The High Anxiety of Answered Prayer
I attend a local, monthly open-mike story slam patterned after NPR’s The Moth. Here’s my story from two months ago. The theme was ‘High Anxiety”
So it’s 1992 and I’m a young pioneer pastor in Nova Scotia, Canada. My wife has just given birth to my second son, Noah, in a Halifax hospital. Because of strange international legalities and the fraudulent financial dealings of certain big-name ministries and charities in the past, I’m barred from working a regular job, so I’m on a monthly stipend. Me, my wife, and now my third child.
My job description is ‘Missionary/Inner-City Ministry’, which sounds more spiritual than it is. I’ve got this little store-front church, which used to be a local credit union. There’s smelly, threadbare commercial carpet, a large room with small offices to the side, and a huge vault in the back. I spend most of my days evangelizing, visiting people, talking with them, praying for them, preparing sermons and Bible studies. I’m trying to see the grace of God touch people, transform lives, preach the Good News. I’m looking to build a congregation not with ‘transfer growth’ from other congregations but from scratch – with new believers, genuine conversions.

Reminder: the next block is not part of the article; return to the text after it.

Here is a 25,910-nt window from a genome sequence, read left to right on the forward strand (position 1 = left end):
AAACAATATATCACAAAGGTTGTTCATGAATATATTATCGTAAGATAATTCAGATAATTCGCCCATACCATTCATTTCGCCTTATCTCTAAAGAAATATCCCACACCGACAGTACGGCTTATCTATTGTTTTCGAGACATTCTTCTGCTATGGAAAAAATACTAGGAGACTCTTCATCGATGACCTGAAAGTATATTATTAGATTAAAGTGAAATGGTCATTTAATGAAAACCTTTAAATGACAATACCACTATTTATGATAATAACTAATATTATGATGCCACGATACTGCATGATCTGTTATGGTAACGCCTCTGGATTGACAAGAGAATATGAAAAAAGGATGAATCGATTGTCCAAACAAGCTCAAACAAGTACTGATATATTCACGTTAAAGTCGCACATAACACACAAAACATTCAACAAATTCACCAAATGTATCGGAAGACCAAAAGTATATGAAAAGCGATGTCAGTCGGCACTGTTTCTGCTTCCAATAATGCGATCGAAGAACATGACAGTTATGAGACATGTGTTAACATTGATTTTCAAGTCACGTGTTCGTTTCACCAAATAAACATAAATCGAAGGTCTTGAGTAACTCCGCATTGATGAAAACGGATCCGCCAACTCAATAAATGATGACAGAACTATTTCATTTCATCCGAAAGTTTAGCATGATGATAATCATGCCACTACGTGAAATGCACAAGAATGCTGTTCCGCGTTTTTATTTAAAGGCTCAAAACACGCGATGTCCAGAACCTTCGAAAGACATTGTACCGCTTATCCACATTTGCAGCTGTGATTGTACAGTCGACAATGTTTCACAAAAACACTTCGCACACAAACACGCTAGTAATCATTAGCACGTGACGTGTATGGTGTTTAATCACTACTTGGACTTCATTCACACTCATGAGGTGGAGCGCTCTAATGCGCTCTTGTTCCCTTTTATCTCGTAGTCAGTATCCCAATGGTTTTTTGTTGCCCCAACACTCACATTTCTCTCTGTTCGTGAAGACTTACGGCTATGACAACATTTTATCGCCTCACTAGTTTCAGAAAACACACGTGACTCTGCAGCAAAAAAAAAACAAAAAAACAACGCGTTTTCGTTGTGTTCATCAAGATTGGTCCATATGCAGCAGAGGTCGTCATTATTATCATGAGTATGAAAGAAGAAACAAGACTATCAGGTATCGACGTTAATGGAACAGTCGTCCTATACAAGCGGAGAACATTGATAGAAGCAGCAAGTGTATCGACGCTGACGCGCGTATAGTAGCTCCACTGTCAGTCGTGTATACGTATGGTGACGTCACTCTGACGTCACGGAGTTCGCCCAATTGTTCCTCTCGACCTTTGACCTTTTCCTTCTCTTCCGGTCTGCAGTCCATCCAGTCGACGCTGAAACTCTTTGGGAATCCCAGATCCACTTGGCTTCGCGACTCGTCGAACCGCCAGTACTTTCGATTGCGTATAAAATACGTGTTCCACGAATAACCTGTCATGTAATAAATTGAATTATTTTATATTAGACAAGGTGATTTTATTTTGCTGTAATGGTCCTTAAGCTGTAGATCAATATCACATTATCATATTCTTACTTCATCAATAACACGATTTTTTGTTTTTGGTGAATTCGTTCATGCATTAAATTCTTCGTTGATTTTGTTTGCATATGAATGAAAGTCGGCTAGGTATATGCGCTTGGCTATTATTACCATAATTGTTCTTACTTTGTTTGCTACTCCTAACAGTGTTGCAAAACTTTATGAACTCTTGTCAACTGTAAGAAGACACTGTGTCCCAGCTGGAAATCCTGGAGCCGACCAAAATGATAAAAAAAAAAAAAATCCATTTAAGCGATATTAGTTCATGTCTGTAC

Despite the distance from friends and family, the challenges, the fixed income, the odd foreignness of the place, I’m excited. I’m still relatively young in the faith and definitely a newbie pastor, but I’m raring to see souls saved, see the Kingdom grow in hearts and lives. Very sincere, enthusiastic. A true believer.
Now as a Christian and spiritual person, I firmly believe in divine appointments – crucial, specific moments in time when you have the opportunity to reflect God’s grace and redemption to another person, either by what you say or do. All these decades later, I still strongly believe in them, and recognize they’re more common – and crucial – than I could have guessed.
Problem was at the time, my concept of them was very small. Whenever I prayed about them, for them, imagined them, even taught and preached about them, they resembled caricatures – these painfully scripted scenes in Christian books and movies,. They were Chick Tract dialogues where the Believer and Non-believer have this escalating conversation, this perfect Question and Response Ping-Pong of spiritual ideas. They’re short, direct, sprinkled with Scripture, have tears or choked-up moments, and usually culminate with the Non-believer falling to their knees asking, “What must I do to be saved?”
So that’s my mental picture, and here I am, earnestly contending for and on the lookout for just such a creature.